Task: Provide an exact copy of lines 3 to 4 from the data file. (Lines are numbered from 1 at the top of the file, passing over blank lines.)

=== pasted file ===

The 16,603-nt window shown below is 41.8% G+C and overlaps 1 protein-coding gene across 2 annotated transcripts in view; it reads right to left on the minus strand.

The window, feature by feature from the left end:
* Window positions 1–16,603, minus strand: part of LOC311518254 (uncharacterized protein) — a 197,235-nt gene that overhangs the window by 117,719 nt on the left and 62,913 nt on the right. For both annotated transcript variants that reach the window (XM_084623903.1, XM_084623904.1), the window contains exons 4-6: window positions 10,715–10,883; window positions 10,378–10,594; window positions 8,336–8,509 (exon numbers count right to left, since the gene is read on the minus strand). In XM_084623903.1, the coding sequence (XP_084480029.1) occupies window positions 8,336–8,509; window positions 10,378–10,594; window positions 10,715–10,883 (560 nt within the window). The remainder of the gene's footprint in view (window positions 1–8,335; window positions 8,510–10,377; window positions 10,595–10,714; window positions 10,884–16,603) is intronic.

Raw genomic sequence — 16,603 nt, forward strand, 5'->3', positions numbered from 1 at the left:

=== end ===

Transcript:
* Window positions 1–16,603, minus strand: part of LOC311518254 (uncharacterized protein) — a 197,235-nt gene that overhangs the window by 117,719 nt on the left and 62,913 nt on the right. For both annotated transcript variants that reach the window (XM_084623903.1, XM_084623904.1), the window contains exons 4-6: window positions 10,715–10,883; window positions 10,378–10,594; window positions 8,336–8,509 (exon numbers count right to left, since the gene is read on the minus strand). In XM_084623903.1, the coding sequence (XP_084480029.1) occupies window positions 8,336–8,509; window positions 10,378–10,594; window positions 10,715–10,883 (560 nt within the window). The remainder of the gene's footprint in view (window positions 1–8,335; window positions 8,510–10,377; window positions 10,595–10,714; window positions 10,884–16,603) is intronic.

Raw genomic sequence — 16,603 nt, forward strand, 5'->3', positions numbered from 1 at the left: